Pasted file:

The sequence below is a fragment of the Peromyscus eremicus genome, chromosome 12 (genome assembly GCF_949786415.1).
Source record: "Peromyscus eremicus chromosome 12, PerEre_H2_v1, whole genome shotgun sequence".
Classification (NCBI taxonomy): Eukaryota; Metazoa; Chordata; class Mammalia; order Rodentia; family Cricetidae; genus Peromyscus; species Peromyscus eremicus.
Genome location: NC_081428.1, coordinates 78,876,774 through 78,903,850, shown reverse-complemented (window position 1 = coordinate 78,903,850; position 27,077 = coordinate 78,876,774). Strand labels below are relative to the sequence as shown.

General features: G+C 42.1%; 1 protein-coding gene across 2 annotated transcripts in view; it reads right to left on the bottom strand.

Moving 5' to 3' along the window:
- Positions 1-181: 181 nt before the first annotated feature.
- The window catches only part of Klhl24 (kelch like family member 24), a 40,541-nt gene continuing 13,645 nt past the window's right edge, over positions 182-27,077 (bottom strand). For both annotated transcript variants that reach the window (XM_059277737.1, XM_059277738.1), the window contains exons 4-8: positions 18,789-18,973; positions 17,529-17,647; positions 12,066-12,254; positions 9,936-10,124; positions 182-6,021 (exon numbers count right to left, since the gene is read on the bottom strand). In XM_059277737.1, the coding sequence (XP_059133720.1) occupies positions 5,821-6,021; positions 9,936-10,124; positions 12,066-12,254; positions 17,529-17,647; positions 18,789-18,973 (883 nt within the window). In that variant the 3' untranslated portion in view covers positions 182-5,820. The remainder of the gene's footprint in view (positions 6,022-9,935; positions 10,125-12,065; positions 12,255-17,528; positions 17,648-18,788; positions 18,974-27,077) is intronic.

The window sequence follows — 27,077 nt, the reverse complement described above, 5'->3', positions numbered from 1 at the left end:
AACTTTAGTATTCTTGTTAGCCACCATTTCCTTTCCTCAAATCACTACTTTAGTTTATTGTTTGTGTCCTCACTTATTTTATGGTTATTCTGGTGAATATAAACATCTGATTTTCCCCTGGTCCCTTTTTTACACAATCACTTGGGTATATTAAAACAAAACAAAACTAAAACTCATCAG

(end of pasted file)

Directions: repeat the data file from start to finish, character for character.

The sequence below is a fragment of the Peromyscus eremicus genome, chromosome 12 (genome assembly GCF_949786415.1).
Source record: "Peromyscus eremicus chromosome 12, PerEre_H2_v1, whole genome shotgun sequence".
Classification (NCBI taxonomy): Eukaryota; Metazoa; Chordata; class Mammalia; order Rodentia; family Cricetidae; genus Peromyscus; species Peromyscus eremicus.
Genome location: NC_081428.1, coordinates 78,876,774 through 78,903,850, shown reverse-complemented (window position 1 = coordinate 78,903,850; position 27,077 = coordinate 78,876,774). Strand labels below are relative to the sequence as shown.

General features: G+C 42.1%; 1 protein-coding gene across 2 annotated transcripts in view; it reads right to left on the bottom strand.

Moving 5' to 3' along the window:
- Positions 1-181: 181 nt before the first annotated feature.
- The window catches only part of Klhl24 (kelch like family member 24), a 40,541-nt gene continuing 13,645 nt past the window's right edge, over positions 182-27,077 (bottom strand). For both annotated transcript variants that reach the window (XM_059277737.1, XM_059277738.1), the window contains exons 4-8: positions 18,789-18,973; positions 17,529-17,647; positions 12,066-12,254; positions 9,936-10,124; positions 182-6,021 (exon numbers count right to left, since the gene is read on the bottom strand). In XM_059277737.1, the coding sequence (XP_059133720.1) occupies positions 5,821-6,021; positions 9,936-10,124; positions 12,066-12,254; positions 17,529-17,647; positions 18,789-18,973 (883 nt within the window). In that variant the 3' untranslated portion in view covers positions 182-5,820. The remainder of the gene's footprint in view (positions 6,022-9,935; positions 10,125-12,065; positions 12,255-17,528; positions 17,648-18,788; positions 18,974-27,077) is intronic.

The window sequence follows — 27,077 nt, the reverse complement described above, 5'->3', positions numbered from 1 at the left end:
AACTTTAGTATTCTTGTTAGCCACCATTTCCTTTCCTCAAATCACTACTTTAGTTTATTGTTTGTGTCCTCACTTATTTTATGGTTATTCTGGTGAATATAAACATCTGATTTTCCCCTGGTCCCTTTTTTACACAATCACTTGGGTATATTAAAACAAAACAAAACTAAAACTCATCAG